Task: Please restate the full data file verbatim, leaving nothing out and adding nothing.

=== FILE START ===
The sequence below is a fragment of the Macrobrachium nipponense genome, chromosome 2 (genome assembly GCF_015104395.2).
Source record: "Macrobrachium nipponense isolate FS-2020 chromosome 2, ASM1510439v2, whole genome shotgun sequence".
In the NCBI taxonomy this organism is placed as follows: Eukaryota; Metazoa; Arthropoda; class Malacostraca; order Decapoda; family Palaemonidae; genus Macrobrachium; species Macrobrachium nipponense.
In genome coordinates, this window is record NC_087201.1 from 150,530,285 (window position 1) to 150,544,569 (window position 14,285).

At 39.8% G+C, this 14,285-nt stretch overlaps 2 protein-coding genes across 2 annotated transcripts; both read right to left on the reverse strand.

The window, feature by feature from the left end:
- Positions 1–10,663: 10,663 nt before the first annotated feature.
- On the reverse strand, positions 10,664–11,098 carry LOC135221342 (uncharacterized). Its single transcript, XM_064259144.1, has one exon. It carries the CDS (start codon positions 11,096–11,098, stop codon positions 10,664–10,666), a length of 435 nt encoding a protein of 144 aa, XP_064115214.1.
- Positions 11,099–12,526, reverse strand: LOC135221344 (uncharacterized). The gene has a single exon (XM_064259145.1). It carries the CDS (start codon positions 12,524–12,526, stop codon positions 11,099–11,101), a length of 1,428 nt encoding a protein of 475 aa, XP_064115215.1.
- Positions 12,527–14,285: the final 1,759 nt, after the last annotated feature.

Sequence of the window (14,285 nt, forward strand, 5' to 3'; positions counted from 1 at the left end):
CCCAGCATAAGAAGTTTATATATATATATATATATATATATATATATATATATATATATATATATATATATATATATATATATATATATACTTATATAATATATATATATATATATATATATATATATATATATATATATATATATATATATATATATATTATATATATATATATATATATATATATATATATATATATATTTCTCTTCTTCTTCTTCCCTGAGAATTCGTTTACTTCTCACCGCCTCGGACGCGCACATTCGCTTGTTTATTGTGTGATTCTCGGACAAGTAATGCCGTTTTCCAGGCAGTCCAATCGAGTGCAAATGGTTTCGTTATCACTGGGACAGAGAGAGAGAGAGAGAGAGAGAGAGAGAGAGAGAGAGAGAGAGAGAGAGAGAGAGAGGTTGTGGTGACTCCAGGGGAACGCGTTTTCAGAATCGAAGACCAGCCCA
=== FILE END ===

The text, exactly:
The sequence below is a fragment of the Macrobrachium nipponense genome, chromosome 2 (genome assembly GCF_015104395.2).
Source record: "Macrobrachium nipponense isolate FS-2020 chromosome 2, ASM1510439v2, whole genome shotgun sequence".
In the NCBI taxonomy this organism is placed as follows: Eukaryota; Metazoa; Arthropoda; class Malacostraca; order Decapoda; family Palaemonidae; genus Macrobrachium; species Macrobrachium nipponense.
In genome coordinates, this window is record NC_087201.1 from 150,530,285 (window position 1) to 150,544,569 (window position 14,285).

At 39.8% G+C, this 14,285-nt stretch overlaps 2 protein-coding genes across 2 annotated transcripts; both read right to left on the reverse strand.

The window, feature by feature from the left end:
- Positions 1–10,663: 10,663 nt before the first annotated feature.
- On the reverse strand, positions 10,664–11,098 carry LOC135221342 (uncharacterized). Its single transcript, XM_064259144.1, has one exon. It carries the CDS (start codon positions 11,096–11,098, stop codon positions 10,664–10,666), a length of 435 nt encoding a protein of 144 aa, XP_064115214.1.
- Positions 11,099–12,526, reverse strand: LOC135221344 (uncharacterized). The gene has a single exon (XM_064259145.1). It carries the CDS (start codon positions 12,524–12,526, stop codon positions 11,099–11,101), a length of 1,428 nt encoding a protein of 475 aa, XP_064115215.1.
- Positions 12,527–14,285: the final 1,759 nt, after the last annotated feature.

Sequence of the window (14,285 nt, forward strand, 5' to 3'; positions counted from 1 at the left end):
CCCAGCATAAGAAGTTTATATATATATATATATATATATATATATATATATATATATATATATATATATATATATATATATATATATATACTTATATAATATATATATATATATATATATATATATATATATATATATATATATATATATATATATATATTATATATATATATATATATATATATATATATATATATATATTTCTCTTCTTCTTCTTCCCTGAGAATTCGTTTACTTCTCACCGCCTCGGACGCGCACATTCGCTTGTTTATTGTGTGATTCTCGGACAAGTAATGCCGTTTTCCAGGCAGTCCAATCGAGTGCAAATGGTTTCGTTATCACTGGGACAGAGAGAGAGAGAGAGAGAGAGAGAGAGAGAGAGAGAGAGAGAGAGAGAGAGAGAGAGGTTGTGGTGACTCCAGGGGAACGCGTTTTCAGAATCGAAGACCAGCCCA